Friday, March 02, 2007

Why Kenya’s High School Education System Is Biased

Why is it that the same 10 or so ‘Ivy League’ schools always top the KCSE examinations list? Are Kenya’s youth condemned to mediocrity and the lack of a quality tertiary education should they not get a place in these ‘Ivy League’ high schools? This blog has beef with Kenya’s high school education system. Here’s why: This blog strongly believes that all schools classified as ‘Government’ should offer their students the same quality of education – unless of course, the government feels that some of its citizens deserve better treatment than others.
Even in countries where ‘Ivy League’ schools truly exist, they are usually private institutions, and not government owned. Reason being that private school owners can fork out tones of cash to recruit the very best teachers and buy top notch learning facilities. For the majority of the denizens who can’t afford to attend these high cost Ivy League schools, they are left with no alternative but to join government funded schools. Why then, should the government further discriminate on the children of its tax payers by creating some schools that are equipped with better learning facilities than others? Shouldn’t all government schools have the same learning facilities? Shouldn’t every teenie in Kenya have an equal opportunity to get to a university or college education? The reason school fees and other related costs at the so called National Schools are so high is because there is no equitable distribution of educational facilities. It simply does not make economic sense for a student to travel all the way from Mombasa to Thika to study in an ivy league National School. If there was no discrimination in the equitable distribution of high school facilities, there would be no need for this student to endure the torture of traveling 500 kilometres to get a quality education – she would get that education in Mombasa.
As we once again congratulate Starehe Boys Centre for topping the KCSE exams, we should ask ourselves one question; if all the high schools had, more or less, similar educational facilities, and the criteria for recruiting high school students was based on geographical proximity rather than intellectual hierarchy, would the same schools keep topping the national high school examinations? The answer is most probably, no. At the end of the 4 years, shouldn’t your entry into a tertiary level institution be dictated by your intellectual input and not the school you attend? What say you?

Tuesday, February 27, 2007

Give the Oscar to Joseph Olita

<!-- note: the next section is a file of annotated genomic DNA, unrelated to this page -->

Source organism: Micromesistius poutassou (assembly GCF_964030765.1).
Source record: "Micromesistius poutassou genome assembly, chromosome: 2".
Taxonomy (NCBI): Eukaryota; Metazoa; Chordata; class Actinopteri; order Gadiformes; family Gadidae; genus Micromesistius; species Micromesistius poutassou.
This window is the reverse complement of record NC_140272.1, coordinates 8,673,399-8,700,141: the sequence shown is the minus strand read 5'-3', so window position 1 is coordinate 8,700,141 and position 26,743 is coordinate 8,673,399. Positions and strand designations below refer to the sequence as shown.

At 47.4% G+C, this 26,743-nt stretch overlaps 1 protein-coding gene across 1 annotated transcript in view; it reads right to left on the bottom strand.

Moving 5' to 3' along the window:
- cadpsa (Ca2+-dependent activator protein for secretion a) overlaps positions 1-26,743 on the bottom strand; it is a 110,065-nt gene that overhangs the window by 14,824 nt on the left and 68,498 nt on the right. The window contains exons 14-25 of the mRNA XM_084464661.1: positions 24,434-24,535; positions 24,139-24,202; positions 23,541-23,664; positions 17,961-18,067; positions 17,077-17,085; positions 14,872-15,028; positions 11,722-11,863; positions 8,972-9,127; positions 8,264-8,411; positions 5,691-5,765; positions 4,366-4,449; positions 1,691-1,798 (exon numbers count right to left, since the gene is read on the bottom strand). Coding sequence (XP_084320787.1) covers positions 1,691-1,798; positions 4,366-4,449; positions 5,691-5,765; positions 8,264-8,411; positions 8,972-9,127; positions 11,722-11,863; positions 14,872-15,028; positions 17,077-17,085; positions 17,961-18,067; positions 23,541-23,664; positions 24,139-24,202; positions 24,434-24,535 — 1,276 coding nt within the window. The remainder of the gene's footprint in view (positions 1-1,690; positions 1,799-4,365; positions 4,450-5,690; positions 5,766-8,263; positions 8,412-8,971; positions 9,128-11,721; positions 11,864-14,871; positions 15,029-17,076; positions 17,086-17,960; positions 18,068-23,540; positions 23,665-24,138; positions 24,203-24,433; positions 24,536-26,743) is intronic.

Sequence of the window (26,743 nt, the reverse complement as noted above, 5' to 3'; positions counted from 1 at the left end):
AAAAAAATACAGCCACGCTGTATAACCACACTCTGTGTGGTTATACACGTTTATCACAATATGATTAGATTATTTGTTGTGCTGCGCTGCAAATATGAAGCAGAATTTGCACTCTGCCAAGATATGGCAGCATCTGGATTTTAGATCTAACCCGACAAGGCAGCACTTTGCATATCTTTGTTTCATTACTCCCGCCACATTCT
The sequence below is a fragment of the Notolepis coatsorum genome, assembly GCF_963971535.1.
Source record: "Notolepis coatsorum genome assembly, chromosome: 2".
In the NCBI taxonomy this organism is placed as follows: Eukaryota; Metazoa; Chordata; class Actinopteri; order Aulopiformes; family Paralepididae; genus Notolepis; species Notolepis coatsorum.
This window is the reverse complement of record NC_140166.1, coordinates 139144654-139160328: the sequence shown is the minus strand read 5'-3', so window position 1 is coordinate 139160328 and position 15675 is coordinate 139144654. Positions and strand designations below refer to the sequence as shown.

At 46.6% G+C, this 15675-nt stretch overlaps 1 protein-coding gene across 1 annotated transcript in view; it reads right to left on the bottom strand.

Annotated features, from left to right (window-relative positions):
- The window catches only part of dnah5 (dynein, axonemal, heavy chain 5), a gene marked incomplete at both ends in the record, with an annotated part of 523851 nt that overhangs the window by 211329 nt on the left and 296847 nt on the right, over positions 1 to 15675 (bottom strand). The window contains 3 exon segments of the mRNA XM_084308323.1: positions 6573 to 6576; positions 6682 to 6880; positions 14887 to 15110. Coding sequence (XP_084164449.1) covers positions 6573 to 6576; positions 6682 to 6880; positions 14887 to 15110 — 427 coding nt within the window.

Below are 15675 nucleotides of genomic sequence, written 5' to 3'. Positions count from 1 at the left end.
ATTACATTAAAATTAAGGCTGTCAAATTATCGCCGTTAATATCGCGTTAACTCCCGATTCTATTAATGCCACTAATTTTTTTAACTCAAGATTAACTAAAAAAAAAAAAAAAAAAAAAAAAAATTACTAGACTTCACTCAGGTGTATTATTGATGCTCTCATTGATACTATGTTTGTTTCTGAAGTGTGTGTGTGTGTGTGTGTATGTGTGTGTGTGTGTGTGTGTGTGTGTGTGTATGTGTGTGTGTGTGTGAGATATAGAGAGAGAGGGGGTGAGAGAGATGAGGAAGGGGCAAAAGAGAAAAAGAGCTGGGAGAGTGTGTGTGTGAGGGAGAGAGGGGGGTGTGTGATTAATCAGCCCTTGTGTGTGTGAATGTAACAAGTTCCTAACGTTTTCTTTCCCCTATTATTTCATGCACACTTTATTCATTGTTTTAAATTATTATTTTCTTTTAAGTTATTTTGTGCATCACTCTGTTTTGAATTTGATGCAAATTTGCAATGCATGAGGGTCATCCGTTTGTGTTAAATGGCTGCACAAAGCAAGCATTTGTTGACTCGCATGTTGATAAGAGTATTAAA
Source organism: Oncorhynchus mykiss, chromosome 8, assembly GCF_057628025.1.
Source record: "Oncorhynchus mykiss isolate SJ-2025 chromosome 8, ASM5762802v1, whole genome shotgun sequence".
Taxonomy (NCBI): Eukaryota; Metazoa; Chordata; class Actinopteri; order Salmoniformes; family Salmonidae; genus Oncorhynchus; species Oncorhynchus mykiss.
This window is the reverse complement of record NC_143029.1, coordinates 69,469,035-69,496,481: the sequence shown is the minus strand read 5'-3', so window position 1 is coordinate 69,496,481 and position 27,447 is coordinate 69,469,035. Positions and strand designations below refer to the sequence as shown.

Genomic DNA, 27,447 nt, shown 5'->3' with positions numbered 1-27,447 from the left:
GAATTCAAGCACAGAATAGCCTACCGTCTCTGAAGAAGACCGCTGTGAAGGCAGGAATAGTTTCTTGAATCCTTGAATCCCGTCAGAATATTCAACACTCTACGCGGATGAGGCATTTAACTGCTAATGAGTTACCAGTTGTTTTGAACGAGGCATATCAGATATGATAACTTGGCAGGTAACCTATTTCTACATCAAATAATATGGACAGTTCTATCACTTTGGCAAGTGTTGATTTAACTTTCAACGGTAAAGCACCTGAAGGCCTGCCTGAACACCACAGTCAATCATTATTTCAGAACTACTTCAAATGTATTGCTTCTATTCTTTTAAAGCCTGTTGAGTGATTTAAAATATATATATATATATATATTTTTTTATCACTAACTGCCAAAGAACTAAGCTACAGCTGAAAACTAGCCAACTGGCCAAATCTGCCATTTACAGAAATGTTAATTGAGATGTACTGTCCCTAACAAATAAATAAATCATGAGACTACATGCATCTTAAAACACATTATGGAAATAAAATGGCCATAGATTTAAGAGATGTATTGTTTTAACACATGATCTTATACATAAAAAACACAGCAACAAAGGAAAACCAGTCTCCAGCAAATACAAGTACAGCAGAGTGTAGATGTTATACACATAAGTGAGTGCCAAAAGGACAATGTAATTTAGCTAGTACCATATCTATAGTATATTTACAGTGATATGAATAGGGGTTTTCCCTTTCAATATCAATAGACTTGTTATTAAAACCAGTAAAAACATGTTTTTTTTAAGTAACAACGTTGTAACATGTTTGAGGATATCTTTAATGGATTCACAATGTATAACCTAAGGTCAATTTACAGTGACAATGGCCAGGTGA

Credit should be given where it is due – Forest Whitaker largely deserved to win the Oscar last night. Justice should be served where it is wanting – Joseph Olita deserved to win the Oscar 16 years ago for his portrayal of former Ugandan despot Idi Amin Dada in the classic epic The Rise and Fall of Idi Amin. To date, the movie remains the most watched movie in Kenyan history, surpassing even The Passion of the Christ.
A huge majority of subscribers to this blog will most probably not have watched the 16 year-old epic, since they must have been like 2 or 3 years old when the classic was released, but this does not mean they should hear about it. Produced by the late Sharad Patel (who was also a Kenyan citizen), The Rise and Fall of Idi Amin was a movie about the true story of the Ugandan military dictator. Legend has it that Joseph Olita played Idi Amin so well that Idi Amin himself swore (he had then been disposed and was in exile in Saudi Arabia) that if they ever crossed paths, he would kill him with his bare hands. Of course Idi Amin is long since dead and Joseph Olita’s international acting career failed to take him to Hollywood.
So good was Olita at playing Amin that in preparation for his great performance, Whitaker surely must have benefited from a study of The Rise and Fall of Idi Amin. In fact, we in Africa aren’t really surprised that the professional critics have not noted, reminded, or even compared Olita's previous very stunning portrayal of Amin. Most objective critics would admit that if you compared Olita’s and Whitaker’s portrayal of Amin, the former stands heads and shoulders above.
But such is the tragic case of Africa; ignored by the west and the world in general, despite its great contribution to the world of entertainment. And when the world and Hollywood finally directs some attention towards this glorious continent, the characters playing leading roles in stories about the continent, are not African!